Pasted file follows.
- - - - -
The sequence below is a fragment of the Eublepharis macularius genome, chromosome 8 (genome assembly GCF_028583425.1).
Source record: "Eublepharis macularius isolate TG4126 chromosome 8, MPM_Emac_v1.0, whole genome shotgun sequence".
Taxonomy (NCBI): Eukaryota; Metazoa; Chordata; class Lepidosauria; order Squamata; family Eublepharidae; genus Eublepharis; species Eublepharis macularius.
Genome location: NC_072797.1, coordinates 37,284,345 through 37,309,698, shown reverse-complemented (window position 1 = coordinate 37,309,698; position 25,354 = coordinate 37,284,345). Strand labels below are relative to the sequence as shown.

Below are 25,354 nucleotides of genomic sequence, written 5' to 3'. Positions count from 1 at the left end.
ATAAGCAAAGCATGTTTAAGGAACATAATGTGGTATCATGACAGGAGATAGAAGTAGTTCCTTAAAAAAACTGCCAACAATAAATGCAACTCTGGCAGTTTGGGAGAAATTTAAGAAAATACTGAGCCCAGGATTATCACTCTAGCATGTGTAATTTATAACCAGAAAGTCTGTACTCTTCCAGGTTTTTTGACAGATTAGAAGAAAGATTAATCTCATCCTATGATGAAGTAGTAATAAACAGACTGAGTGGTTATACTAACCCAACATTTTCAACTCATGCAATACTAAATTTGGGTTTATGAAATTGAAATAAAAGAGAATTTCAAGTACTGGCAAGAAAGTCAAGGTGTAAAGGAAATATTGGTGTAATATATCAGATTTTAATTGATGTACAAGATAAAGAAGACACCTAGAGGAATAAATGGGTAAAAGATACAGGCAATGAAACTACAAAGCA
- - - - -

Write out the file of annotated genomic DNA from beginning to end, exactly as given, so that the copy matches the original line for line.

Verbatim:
The sequence below is a fragment of the Eublepharis macularius genome, chromosome 8 (genome assembly GCF_028583425.1).
Source record: "Eublepharis macularius isolate TG4126 chromosome 8, MPM_Emac_v1.0, whole genome shotgun sequence".
Taxonomy (NCBI): Eukaryota; Metazoa; Chordata; class Lepidosauria; order Squamata; family Eublepharidae; genus Eublepharis; species Eublepharis macularius.
Genome location: NC_072797.1, coordinates 37,284,345 through 37,309,698, shown reverse-complemented (window position 1 = coordinate 37,309,698; position 25,354 = coordinate 37,284,345). Strand labels below are relative to the sequence as shown.

Below are 25,354 nucleotides of genomic sequence, written 5' to 3'. Positions count from 1 at the left end.
ATAAGCAAAGCATGTTTAAGGAACATAATGTGGTATCATGACAGGAGATAGAAGTAGTTCCTTAAAAAAACTGCCAACAATAAATGCAACTCTGGCAGTTTGGGAGAAATTTAAGAAAATACTGAGCCCAGGATTATCACTCTAGCATGTGTAATTTATAACCAGAAAGTCTGTACTCTTCCAGGTTTTTTGACAGATTAGAAGAAAGATTAATCTCATCCTATGATGAAGTAGTAATAAACAGACTGAGTGGTTATACTAACCCAACATTTTCAACTCATGCAATACTAAATTTGGGTTTATGAAATTGAAATAAAAGAGAATTTCAAGTACTGGCAAGAAAGTCAAGGTGTAAAGGAAATATTGGTGTAATATATCAGATTTTAATTGATGTACAAGATAAAGAAGACACCTAGAGGAATAAATGGGTAAAAGATACAGGCAATGAAACTACAAAGCA